Recently, I witnessed one of my peers in school taking his phone from a teacher's desk. I know it doesn't seem that significant, but the look on his face while the teacher's back was turned... It scared me. And the feverent second glances he kept taking at the teacher scared me even more. Well, maybe they didn't scare me, but they definitely made me think twice. My curiosity was stimulated. I wondered what propelled him to do that. Is it really hard to have some integrity and adhere to the teacher's policies?
I'm not putting myself on a high horse, either. I'm 15 -- of course I've gotten my phone taken away in classes and had a parent come get it after-hours. But the difference between our situations is that I didn't try to take my phone back without permission. I took responsibility for my actions.
What did he think would happen? Did he think my instructor would just forget about it once he realized it was gone? I don't really know what happened when he was called back into the classroom after the last bell rang, and quite frankly, I don't care that much. The thing I can't get out of my mind is the look on his face as he snatched it and whipped around.
Where in his thought process was he able to rationalize taking his phone back? There's no way I'll ever know the true answer to this question. Chances are, neither will he... I think when we want something bad enough, impulse and instinct take over. My classmate wanted his phone, so he disregarded any kind of possible consequence and just went for it. Impulse and instinct are two of the most raw human capabilities.
Think about it.
Many of you are probably athletes or participate in competitive activities. How many times have you disregarded logical thinking and just done something on the field or the court? Afterwards, when you come back into your own, it's like, "Whoa, where did that come from?" It's not just with sports, either. Imagine that you're a painter and you suddenly get this burst of inspiration and you can't stop. You won't stop mixing, blending, stroking -- until that piece is finished. Take a dancer, for example: There comes a point in a certain routine or piece when you just completely let go. You just let your body move, flow, and twirl. It knows exactly what to do. That isn't just a lucky strike -- the natural impulse set free.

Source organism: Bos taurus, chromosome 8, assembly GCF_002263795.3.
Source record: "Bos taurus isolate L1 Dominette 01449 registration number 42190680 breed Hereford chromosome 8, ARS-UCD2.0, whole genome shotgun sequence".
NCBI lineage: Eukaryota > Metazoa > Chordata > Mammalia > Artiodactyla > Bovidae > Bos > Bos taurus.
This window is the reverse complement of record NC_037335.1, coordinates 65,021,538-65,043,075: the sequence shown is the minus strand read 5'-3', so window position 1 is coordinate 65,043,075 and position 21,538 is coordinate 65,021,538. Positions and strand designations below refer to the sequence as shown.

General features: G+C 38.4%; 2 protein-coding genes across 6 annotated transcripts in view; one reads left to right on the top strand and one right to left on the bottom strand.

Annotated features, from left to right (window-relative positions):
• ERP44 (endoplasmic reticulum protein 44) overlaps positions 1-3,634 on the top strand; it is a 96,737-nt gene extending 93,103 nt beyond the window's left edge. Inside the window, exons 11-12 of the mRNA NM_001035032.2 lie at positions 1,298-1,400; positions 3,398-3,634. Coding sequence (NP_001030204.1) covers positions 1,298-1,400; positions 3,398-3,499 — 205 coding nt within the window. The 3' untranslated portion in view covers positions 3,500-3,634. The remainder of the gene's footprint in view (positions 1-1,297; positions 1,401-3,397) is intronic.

You natural impulses are set free. What if, deep in your subconscious, you know exactly what it is you want to do and accomplish? What if the only thing that stands in your way are the various barriers and limitations placed around your mind by either yourself or the people around you? Maybe this raw intense instinct or impulse comes out only when we're doing something we're completely passionate about. Maybe your subconscious knows exactly what it is that you want to do; what you're good at. That thing in which your creative impulses feel comfortable flowing freely through... I think I may be on to something.